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Does Your Heart Race?

Dr. Westby G. Fisher February 25, 2010 11:00 AM This chat has ended. Thank you for participating.
Moderator (Moderator) - 10:57 AM:
Welcome! Today’s chat: Does Your Heart Race? Please start submitting your questions and Dr. Wes Fisher will begin answering them as soon as we get started. While you are waiting for the chat to begin, feel free to visit our Cardiovascular Care Pages to obtain more information.

Dr. Westby G. Fisher (NorthShore) - 11:01 AM:
Welcome to the world famous online chat session with “Dr. Wes,” your personal electrophysiologist for the next hour. A few words about “SVT” or “supraventricular tachycardia”. The term “tachycardia” is derived from “tachy-“, meaning fast, and “-cardia” meaning “heart”. “Supraventricular” refers to heart rhythm abnormalities coming from any cardiac structure above the lower chambers (ventricles) of the heart. Specifically, it includes heart rhythm abnormalities of the (1) the two upper chambers of the heart (atria), (2) from the conduction system that connects the upper chambers to the lower chambers (ventricles) called the atrioventricular node, or “AV node” for short, and (3) abnormal congenital muscle fibers (accessory pathways) that might “short-circuit” the normally insulating fibrous valve rings that separate the upper from lower heart chambers. So go ahead and submit those questions. I'm standing by....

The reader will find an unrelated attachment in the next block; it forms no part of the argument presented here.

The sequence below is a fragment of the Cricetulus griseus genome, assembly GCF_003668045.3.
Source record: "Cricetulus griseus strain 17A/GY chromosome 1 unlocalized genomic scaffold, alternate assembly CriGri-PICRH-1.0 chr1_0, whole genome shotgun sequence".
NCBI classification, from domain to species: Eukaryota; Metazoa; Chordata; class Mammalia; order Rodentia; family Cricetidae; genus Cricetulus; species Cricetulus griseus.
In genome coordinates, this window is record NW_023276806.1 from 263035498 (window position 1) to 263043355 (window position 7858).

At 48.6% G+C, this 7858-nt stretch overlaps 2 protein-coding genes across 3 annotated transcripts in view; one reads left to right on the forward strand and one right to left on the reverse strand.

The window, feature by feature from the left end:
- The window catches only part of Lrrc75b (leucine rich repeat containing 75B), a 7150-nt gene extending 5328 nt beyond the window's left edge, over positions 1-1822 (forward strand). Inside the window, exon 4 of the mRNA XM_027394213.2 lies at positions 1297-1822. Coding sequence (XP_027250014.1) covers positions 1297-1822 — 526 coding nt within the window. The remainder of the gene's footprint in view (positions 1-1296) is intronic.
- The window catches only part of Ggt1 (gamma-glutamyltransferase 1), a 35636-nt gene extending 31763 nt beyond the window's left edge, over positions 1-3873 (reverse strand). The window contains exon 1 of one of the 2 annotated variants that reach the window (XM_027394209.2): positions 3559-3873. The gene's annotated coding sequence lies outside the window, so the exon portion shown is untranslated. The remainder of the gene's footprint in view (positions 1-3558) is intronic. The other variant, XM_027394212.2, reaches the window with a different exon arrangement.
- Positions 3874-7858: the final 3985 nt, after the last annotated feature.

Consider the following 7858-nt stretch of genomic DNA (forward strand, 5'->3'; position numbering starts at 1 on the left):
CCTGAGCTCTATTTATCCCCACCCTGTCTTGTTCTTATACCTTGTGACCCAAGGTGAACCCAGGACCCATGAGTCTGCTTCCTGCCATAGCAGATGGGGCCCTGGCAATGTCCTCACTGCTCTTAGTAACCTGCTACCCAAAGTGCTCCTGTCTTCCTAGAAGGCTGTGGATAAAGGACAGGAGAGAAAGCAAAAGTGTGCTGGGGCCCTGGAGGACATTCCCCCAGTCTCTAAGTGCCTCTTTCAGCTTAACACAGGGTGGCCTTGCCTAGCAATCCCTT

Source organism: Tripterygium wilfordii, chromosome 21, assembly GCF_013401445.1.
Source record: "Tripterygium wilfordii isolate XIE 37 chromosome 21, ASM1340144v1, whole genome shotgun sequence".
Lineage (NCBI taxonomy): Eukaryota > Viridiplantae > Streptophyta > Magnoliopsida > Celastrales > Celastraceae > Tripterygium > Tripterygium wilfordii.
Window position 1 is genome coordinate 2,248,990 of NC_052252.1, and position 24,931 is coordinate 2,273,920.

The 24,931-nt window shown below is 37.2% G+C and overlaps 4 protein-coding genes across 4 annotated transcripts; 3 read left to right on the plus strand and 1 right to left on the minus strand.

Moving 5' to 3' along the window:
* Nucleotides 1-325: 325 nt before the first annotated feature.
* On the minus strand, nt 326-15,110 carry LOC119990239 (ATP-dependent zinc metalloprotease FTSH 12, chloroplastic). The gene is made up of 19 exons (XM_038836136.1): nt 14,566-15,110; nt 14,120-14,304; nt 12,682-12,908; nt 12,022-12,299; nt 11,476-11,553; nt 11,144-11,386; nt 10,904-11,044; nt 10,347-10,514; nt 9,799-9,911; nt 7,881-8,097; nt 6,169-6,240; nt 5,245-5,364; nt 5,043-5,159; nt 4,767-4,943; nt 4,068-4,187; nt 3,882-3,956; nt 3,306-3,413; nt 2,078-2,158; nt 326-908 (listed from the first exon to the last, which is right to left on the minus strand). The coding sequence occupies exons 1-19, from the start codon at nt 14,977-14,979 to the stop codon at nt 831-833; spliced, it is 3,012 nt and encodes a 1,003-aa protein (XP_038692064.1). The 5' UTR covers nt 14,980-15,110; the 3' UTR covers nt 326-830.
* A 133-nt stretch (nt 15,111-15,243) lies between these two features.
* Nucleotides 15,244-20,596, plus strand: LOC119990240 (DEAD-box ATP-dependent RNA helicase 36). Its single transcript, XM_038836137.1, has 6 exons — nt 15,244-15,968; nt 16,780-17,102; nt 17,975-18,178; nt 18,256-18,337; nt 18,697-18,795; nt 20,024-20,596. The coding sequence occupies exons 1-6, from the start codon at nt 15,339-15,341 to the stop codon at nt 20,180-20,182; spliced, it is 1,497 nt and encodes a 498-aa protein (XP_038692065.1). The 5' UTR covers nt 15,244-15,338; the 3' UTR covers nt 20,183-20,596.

Caroline (Winnetka IL) - 11:02 AM:
I am a 57 year old woman and one of 5 siblings. My brothers and I recently learned we have each been diagnosed with some type of cardiac arrhythmia, but no other underlying cardiac disease. Do electrophysiologic problems typically run in families?

Dr. Westby G. Fisher (NorthShore):
Caroline- Heart rhythm abnormalities are very common, so multiple family members can have their own individual heart rhythm problem OR some heart rhythm problems can occur in families, although these are rare.

Eileen Watson (Elmwood Park,Il) - 11:04 AM:
Good day doctor, question what are the chances of heart problems, all in general as far as family history goes? Both my parents had heart issues, as well as my older siblings. What are my chances?

Dr. Westby G. Fisher (NorthShore):